By Daniel Hathaway
IN THIS EDITION:
. Agenda: Bach at Noon at Trinity & Puccini’s wild west opera at Severance
. Almanac: remembering four musicians — Marcel Moyse, John de Lancie, Dennis Brain & John William Boone (pictured)
12:00 pm – Trinity BrownBag Concerts: Bach Fest 6. James Thompson, violin (C Major Sonata) Todd Wilson, organ (Prelude & Fugue in G, BWV 541). Trinity Cathedral, Free. Click here for live stream.
7:30 pm – The Cleveland Orchestra: Puccini’s Girl of the Golden West. Franz Welser-Möst, conductor, Emily Magee, soprano (Minnie), Roman Burdenko, bass (Jack Rance), Limmie Pulliam, tenor (Dick Johnson), Tony Stevenson, tenor (Nick), and Scott Conner, bass (Ashby). Severance Music Center.
Visit the Clevelandclassical.com Concert Listings page for details including addresses of venues and information about even more concerts in Northeast Ohio.
ALMANAC FOR MAY 17:
By Jarrett Hoffman
As Peter Phillips wrote in a 2014 article for The Spectator, the reputation of performing musicians “can never be as secure as those of composers: the former are recreative artists, the latter creative, with posterity always remembering the creative ones, no matter how good the former may have been in their lifetimes.”
Sadly, Phillips seems to be correct in that assessment. Recently passed performers still linger in our memories. But long-gones ones seem to be only remembered here and there, and often only by the practitioners of their same instrument or voice type, in a way that ends up feeling nerdy.
Think of all the incredible performers around us today. What an insulting prospect for them.
And so, despite the fact that Erik Satie (born today in 1866) and Paul Dukas (died on this date in 1935) are the most recognized names to grace this date in classical music history, let’s set to work rectifying this imbalance, even just a little bit, with a celebration of four performers whose names shan’t be lost to history.
Marcel Moyse, born on this date in 1889 in St. Amour, France, is a legend of the flute. He played principal in several French orchestras, appeared widely as a soloist, and left behind a long list of recordings. Having taught at the Paris and Geneva Conservatories, written 37 flute etude books, and given a famous series of master classes on several continents, his teaching is just as renowned. He also co-founded the Marlboro School of Music in Vermont, where he moved in 1949.
Pay a visit to the Marcel Moyse Society here, and listen to his short and beautiful recording of Dvořák’s Humoresque (arranged by Kreisler), full of lyrical expression and subtlety.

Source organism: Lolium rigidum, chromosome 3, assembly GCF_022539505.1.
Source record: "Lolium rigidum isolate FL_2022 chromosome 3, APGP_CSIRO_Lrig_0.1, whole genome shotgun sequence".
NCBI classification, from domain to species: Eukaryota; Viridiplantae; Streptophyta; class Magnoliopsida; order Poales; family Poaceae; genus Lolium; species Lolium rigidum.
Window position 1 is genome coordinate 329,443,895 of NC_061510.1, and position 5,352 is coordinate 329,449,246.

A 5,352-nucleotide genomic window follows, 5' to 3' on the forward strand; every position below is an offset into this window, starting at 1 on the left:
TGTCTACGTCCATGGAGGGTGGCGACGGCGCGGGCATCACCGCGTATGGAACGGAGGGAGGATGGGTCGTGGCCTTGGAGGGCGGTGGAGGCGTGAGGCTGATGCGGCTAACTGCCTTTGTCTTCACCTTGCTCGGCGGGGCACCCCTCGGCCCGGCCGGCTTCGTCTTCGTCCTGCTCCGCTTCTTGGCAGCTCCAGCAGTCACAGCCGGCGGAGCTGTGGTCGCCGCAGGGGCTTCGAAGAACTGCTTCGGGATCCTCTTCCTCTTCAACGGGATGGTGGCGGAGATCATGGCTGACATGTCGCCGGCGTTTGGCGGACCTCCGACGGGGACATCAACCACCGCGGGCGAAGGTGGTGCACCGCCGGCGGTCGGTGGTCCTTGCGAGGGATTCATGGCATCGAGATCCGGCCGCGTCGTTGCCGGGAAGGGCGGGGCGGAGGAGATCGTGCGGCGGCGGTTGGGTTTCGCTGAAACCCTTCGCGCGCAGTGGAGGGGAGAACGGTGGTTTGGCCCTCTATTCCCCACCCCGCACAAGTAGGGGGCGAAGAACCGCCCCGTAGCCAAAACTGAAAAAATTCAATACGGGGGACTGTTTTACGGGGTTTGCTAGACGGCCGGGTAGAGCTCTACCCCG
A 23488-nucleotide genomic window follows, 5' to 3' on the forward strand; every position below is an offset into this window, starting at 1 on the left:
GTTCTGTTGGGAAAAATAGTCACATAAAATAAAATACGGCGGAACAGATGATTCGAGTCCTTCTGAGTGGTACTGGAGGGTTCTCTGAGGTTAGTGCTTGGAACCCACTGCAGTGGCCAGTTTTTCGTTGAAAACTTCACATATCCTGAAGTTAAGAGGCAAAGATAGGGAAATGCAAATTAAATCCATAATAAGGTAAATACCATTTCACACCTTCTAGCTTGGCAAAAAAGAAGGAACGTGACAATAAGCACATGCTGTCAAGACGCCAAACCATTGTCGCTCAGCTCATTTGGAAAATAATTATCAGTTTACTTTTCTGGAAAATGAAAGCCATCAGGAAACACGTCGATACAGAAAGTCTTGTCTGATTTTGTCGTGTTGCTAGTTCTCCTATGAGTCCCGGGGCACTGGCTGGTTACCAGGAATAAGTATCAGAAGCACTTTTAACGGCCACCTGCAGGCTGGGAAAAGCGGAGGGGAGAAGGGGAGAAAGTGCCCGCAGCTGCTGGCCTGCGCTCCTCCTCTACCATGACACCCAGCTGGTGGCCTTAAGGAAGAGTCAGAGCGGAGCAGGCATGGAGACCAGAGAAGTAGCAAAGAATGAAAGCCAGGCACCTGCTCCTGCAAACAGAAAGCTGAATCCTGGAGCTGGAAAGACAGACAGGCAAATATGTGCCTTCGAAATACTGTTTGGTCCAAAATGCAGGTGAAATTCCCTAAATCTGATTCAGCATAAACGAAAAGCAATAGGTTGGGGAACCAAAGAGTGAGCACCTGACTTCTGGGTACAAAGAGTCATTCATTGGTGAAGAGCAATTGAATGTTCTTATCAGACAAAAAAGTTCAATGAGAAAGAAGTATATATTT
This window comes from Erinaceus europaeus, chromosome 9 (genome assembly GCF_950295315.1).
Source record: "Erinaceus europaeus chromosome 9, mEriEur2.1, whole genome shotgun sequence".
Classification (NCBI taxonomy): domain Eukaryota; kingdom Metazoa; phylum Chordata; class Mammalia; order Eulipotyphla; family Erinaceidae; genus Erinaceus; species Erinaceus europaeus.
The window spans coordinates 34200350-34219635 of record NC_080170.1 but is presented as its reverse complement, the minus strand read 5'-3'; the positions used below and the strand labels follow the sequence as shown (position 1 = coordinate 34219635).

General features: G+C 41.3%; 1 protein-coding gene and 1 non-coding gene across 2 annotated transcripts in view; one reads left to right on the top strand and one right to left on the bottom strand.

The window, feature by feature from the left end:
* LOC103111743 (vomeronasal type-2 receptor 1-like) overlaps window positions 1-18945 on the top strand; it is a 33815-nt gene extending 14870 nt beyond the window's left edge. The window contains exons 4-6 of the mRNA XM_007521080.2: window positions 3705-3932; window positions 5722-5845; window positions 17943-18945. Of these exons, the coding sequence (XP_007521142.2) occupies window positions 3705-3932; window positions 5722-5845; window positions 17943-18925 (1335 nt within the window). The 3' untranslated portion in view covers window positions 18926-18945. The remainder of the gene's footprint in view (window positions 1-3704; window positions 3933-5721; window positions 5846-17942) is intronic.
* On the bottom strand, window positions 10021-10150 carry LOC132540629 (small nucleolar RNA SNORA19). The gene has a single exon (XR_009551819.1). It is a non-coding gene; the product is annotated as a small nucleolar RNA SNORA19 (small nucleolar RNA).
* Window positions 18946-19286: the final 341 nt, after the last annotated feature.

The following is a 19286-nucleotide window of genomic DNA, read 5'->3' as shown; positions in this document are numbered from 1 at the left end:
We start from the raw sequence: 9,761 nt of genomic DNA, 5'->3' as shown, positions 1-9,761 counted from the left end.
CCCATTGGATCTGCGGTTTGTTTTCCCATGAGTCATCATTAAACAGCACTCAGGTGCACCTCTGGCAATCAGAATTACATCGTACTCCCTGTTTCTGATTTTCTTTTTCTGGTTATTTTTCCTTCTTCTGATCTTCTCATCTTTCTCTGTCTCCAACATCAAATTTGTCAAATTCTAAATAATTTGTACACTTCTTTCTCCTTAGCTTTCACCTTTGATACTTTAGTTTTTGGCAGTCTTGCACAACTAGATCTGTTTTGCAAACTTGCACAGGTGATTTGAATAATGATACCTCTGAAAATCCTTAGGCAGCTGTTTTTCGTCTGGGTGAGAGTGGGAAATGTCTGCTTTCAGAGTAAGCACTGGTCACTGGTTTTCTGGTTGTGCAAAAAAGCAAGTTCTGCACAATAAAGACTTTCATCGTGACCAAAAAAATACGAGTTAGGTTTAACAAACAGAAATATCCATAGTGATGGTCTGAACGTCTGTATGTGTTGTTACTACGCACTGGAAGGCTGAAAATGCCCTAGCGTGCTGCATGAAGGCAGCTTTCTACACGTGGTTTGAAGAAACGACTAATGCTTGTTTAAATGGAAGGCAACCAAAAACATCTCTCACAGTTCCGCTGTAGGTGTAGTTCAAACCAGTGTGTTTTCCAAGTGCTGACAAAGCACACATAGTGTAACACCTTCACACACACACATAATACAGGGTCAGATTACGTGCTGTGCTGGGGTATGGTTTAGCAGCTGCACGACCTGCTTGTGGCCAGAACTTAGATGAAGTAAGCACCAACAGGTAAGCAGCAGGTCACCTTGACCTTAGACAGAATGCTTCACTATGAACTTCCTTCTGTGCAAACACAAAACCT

Sticking with the woodwinds, we move to oboist John de Lancie, who passed away of leukemia on May 17, 2002 in Walnut Creek, California. (His son is the actor of the same name.) And though he was also born in California, it’s in the City of Brotherly Love where he became most famous, holding the principal chair in the Philadelphia Orchestra for 23 years and serving as director of the Curtis Institute of Music for 8 years — until his controversial forced resignation — in addition to teaching at the school.
Although he didn’t commission or premiere it, de Lancie is forever tied to one of the most important works for oboe. Having served in the U.S. Army in World War II, de Lancie met Strauss in Bavaria following the war, when his unit was securing the area around Garmisch-Partenkirchen, where Strauss was living. He asked the composer if he had thought about writing a concerto for oboe. The answer was no, but only several months later, lo and behold, Strauss had put the finishing touches on the Oboe Concerto. Listen to de Lancie play it in a recording here.
Quotes about hornist Dennis Brain — who was born on this date in 1921, and died 36 years later in a car crash — can come across as over-the-top, that is until you hear his superb playing. Among the many accomplishments he achieved in his short life are his recordings of Mozart’s four horn concertos with Herbert von Karajan and the Philharmonia Orchestra. Listen here, and be wowed.
And John William Boone (“Blind Boone”) was born on May 17, 1864 — during the Civil War — in a Union Army camp near Miami, Missouri, his mother an escaped “contraband” slave. Blind from infancy, his ear and talent for music became clear from an early age. In his teens, he began a nearly 50-year career as a pianist and composer, eventually finding great success playing classical music, popular music, folk tunes, and spirituals, appealing to a wide audience. As for his own compositions, many scholars now see them as an important precursor to ragtime.
Read more about his fascinating life from Historic Missourians. Then listen to Boone’s own Carrie’s Gone To Kansas City here, and the edited piano roll he recorded of When You and I Were Young, Maggie here.